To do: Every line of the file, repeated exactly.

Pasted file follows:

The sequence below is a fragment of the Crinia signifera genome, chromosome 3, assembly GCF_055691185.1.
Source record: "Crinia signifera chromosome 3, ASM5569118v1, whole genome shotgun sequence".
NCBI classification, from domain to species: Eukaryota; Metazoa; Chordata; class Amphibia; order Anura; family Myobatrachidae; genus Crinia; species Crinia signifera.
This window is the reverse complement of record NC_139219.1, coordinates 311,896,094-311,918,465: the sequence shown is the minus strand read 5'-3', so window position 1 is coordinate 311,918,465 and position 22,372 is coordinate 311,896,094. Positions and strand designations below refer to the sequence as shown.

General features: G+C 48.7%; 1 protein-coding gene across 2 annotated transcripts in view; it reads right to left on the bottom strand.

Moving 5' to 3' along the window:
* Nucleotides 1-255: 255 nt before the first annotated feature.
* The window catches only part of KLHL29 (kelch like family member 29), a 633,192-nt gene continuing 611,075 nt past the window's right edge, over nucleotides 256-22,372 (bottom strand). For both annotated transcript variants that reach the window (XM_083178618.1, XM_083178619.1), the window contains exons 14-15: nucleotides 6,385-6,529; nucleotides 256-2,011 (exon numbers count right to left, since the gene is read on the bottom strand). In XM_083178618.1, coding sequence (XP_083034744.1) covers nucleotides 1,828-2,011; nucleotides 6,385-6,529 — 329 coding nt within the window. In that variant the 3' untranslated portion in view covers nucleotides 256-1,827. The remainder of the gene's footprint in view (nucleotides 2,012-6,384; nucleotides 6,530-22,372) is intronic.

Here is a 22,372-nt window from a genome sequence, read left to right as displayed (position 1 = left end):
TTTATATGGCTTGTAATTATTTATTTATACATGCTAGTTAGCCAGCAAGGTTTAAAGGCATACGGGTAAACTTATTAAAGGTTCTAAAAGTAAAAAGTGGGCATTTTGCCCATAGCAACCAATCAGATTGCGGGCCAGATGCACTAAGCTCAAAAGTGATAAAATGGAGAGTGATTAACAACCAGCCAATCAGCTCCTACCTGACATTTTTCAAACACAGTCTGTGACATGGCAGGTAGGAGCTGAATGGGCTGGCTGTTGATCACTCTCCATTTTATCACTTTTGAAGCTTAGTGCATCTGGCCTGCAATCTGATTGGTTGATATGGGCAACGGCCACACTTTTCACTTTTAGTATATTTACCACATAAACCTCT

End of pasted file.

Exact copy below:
The sequence below is a fragment of the Crinia signifera genome, chromosome 3, assembly GCF_055691185.1.
Source record: "Crinia signifera chromosome 3, ASM5569118v1, whole genome shotgun sequence".
NCBI classification, from domain to species: Eukaryota; Metazoa; Chordata; class Amphibia; order Anura; family Myobatrachidae; genus Crinia; species Crinia signifera.
This window is the reverse complement of record NC_139219.1, coordinates 311,896,094-311,918,465: the sequence shown is the minus strand read 5'-3', so window position 1 is coordinate 311,918,465 and position 22,372 is coordinate 311,896,094. Positions and strand designations below refer to the sequence as shown.

General features: G+C 48.7%; 1 protein-coding gene across 2 annotated transcripts in view; it reads right to left on the bottom strand.

Moving 5' to 3' along the window:
* Nucleotides 1-255: 255 nt before the first annotated feature.
* The window catches only part of KLHL29 (kelch like family member 29), a 633,192-nt gene continuing 611,075 nt past the window's right edge, over nucleotides 256-22,372 (bottom strand). For both annotated transcript variants that reach the window (XM_083178618.1, XM_083178619.1), the window contains exons 14-15: nucleotides 6,385-6,529; nucleotides 256-2,011 (exon numbers count right to left, since the gene is read on the bottom strand). In XM_083178618.1, coding sequence (XP_083034744.1) covers nucleotides 1,828-2,011; nucleotides 6,385-6,529 — 329 coding nt within the window. In that variant the 3' untranslated portion in view covers nucleotides 256-1,827. The remainder of the gene's footprint in view (nucleotides 2,012-6,384; nucleotides 6,530-22,372) is intronic.

Here is a 22,372-nt window from a genome sequence, read left to right as displayed (position 1 = left end):
TTTATATGGCTTGTAATTATTTATTTATACATGCTAGTTAGCCAGCAAGGTTTAAAGGCATACGGGTAAACTTATTAAAGGTTCTAAAAGTAAAAAGTGGGCATTTTGCCCATAGCAACCAATCAGATTGCGGGCCAGATGCACTAAGCTCAAAAGTGATAAAATGGAGAGTGATTAACAACCAGCCAATCAGCTCCTACCTGACATTTTTCAAACACAGTCTGTGACATGGCAGGTAGGAGCTGAATGGGCTGGCTGTTGATCACTCTCCATTTTATCACTTTTGAAGCTTAGTGCATCTGGCCTGCAATCTGATTGGTTGATATGGGCAACGGCCACACTTTTCACTTTTAGTATATTTACCACATAAACCTCT